The Pulse

Of Female Genital Mutilation

Ashenafi Zedebub

Many researches show millions have undergone the so called “Female Genital Mutilation” around the globe. By the way, what is “Female Genital Mutilation”? The word “mutilation” by itself had its own controversy prior to its familiarization with the public.

Female genital mutilation (FGM) is – by definition – the cutting or partial or total removal of the external female genitalia either for cultural or religious or other non-medical reasons. Such mutilation is said to be usually performed on girls between the ages of 4 and 10. There are also people still using its “original identification”- i.e. “female circumcision.” However, here I prefer to stick to the internationally accepted word “mutilation” or rather “FGM” in short as to join the majority.

As one research indicated, “FGM results in the cutting or removal of the tissues around the vagina that give women pleasurable sexual feelings.” In its most extreme form, the female’s genital part is sewn shut in order to “ensure virginity.” In some cultures where FGM has been a tradition for hundreds of years, families fear that if their daughters are left without circumcision, they may not at all be marriageable. As in most cultures – including my native country Ethiopia – there is also the fear that an uncircumcised girl might bring shame to the family by being sexually active and becoming pregnant prior to her marriage.

The World Health Organization (WHO) estimates that between 100 million and 140 million girls and women have undergone FGM in one form or the other. As a very deeply rooted cultural and religious tradition still practiced in over 28 countries of Africa and Asia, up to 2 million girls are reportedly at risk annually. The highest number of occurrences of FGM is in Guinea (99%), Djibouti (98%), Egypt (97%), Eritrea (95%), Mali (94%), but Somalia at the top (98 -100%).

As more and more people move to countries of the western world from countries where FGM is widely performed, the practice has reportedly come to the attention of health professionals in the USA, Canada, Australia and Europe. Studies suggest some immigrant families have, in an effort to integrate their old customs with modern medical care, requested physicians in the west to perform FGM. While trying to be rather “sensitive to cultural traditions “, health care providers are said to find themselves sometimes  in quite difficult position of “choosing to perform such procedure in a medical facility under sanitary conditions, or refusing the request, knowing that it may be done anyway with no medical supervision.”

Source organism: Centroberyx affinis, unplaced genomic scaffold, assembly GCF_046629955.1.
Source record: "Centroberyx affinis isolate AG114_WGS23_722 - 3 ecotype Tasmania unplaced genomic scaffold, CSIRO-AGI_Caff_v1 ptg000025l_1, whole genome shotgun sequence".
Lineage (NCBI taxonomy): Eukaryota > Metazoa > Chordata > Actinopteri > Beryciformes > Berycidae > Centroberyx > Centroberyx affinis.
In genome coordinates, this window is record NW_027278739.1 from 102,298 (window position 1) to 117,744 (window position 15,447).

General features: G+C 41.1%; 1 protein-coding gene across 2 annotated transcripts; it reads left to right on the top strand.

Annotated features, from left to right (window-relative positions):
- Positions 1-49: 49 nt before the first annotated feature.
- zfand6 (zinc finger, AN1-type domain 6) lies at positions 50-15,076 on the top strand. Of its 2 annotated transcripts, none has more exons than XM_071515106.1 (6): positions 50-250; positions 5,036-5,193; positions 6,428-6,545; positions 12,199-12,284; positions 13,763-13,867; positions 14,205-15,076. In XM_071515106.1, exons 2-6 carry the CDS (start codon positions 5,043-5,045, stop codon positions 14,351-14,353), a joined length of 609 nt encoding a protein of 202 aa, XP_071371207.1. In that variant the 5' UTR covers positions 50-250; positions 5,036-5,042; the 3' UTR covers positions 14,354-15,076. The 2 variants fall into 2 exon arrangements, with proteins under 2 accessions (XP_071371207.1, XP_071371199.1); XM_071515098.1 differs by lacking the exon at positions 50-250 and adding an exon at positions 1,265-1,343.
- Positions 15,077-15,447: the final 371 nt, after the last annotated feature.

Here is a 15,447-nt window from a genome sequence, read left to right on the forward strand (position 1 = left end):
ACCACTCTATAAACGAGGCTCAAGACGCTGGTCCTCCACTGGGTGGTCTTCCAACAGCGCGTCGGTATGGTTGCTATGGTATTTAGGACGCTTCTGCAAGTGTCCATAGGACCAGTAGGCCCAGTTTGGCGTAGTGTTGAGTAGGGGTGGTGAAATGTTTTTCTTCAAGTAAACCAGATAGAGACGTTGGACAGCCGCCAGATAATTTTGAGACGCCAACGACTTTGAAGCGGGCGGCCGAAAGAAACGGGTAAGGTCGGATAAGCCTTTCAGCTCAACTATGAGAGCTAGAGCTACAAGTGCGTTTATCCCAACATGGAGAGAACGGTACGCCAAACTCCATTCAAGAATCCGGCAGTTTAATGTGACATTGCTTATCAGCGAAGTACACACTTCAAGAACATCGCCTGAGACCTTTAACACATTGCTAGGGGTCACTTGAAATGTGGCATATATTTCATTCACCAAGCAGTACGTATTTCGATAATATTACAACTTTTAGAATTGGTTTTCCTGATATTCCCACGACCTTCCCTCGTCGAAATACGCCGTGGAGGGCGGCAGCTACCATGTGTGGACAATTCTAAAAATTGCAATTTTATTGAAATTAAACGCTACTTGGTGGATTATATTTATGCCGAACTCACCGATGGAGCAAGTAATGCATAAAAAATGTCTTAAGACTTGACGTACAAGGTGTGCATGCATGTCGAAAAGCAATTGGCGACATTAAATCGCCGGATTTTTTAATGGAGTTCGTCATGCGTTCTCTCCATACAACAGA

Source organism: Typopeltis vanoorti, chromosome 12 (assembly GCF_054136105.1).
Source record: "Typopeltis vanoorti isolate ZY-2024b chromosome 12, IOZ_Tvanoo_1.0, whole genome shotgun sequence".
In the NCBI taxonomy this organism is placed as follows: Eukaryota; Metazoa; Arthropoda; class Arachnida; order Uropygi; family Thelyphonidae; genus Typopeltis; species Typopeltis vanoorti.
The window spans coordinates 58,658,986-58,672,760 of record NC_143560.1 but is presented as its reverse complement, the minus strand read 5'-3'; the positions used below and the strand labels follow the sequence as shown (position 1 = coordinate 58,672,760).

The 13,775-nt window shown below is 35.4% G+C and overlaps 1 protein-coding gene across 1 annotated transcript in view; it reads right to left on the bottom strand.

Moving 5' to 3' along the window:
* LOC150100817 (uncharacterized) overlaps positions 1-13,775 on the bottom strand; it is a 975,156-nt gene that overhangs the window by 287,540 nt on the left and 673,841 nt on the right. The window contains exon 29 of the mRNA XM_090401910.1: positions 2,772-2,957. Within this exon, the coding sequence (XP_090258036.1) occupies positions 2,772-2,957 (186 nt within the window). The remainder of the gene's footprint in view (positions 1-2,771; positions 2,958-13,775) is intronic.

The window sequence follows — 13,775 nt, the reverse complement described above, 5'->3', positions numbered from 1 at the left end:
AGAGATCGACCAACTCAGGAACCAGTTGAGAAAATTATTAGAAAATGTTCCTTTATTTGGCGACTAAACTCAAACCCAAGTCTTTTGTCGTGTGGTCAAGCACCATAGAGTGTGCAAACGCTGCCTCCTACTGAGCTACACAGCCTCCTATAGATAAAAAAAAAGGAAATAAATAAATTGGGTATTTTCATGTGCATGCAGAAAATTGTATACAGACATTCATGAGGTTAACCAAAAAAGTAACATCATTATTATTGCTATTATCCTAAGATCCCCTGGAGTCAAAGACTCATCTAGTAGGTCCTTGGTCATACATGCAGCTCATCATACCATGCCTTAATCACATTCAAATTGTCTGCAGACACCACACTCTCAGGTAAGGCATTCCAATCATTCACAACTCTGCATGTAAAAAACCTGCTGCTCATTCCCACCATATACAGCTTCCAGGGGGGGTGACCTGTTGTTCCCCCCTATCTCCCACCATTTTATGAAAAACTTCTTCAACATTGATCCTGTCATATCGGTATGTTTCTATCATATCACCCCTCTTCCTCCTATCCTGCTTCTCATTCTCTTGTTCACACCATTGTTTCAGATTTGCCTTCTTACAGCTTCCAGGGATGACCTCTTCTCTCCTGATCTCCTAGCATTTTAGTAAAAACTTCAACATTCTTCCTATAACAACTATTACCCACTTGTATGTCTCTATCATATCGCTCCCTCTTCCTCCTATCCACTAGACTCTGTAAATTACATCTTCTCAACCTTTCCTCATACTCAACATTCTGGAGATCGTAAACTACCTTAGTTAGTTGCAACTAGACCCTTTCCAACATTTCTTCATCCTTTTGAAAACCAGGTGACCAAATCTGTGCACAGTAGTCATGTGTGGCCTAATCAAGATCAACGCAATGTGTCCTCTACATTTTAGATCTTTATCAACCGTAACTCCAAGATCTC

It is illegal to perform FGM in many countries including the USA, Canada, France, UK, Sweden, Switzerland, Egypt, Kenya, and Senegal.

There is no green light to FGM in today’s Ethiopia either. However, it is doubtful whether adequate work has been done as to make the public aware of the risks – the  most severe consequence that follow the procedure being  death due to excessive blood loss. It is also worth mentioning that sexual intercourse could be painful in addition to the mere loss of pleasure in having it.

I think awareness must be done in Ethiopia as it has once been done to raise awareness on HIV/AIDS in our society. At that time people like Zewdu came out in the open and declared publicly. Government officials, parliamentarians, men and women of all walks of life did a lot to encourage each and every one as to come out publicly.   Thus, they saved several lives. Nowadays, most HIV/AIDS positive persons are usually not that much ashamed to report to medical facilities and take the required antiviral drugs as to live longer and enjoy the warmth of the God given sun.  They are not stigmatized, to say the least.

Concerning FGM, I think our sisters should also come out in the open and say a few words to encourage others to declare the same to the society. “Look! I suffered a lot by having been circumcised. I lost the pleasure of having sex with my beloved one, I feel pain even when I think of having intercourse, I do not have the intense desire of sexual intercourse, my husband is no more happy to live with me as I do not make him pleasurable” and so on and so forth. They must say so by coming out in the open and save lives of others. They should have the courage and also be open-hearted .I know there are a few women with good intentions to do it. What about you sister?

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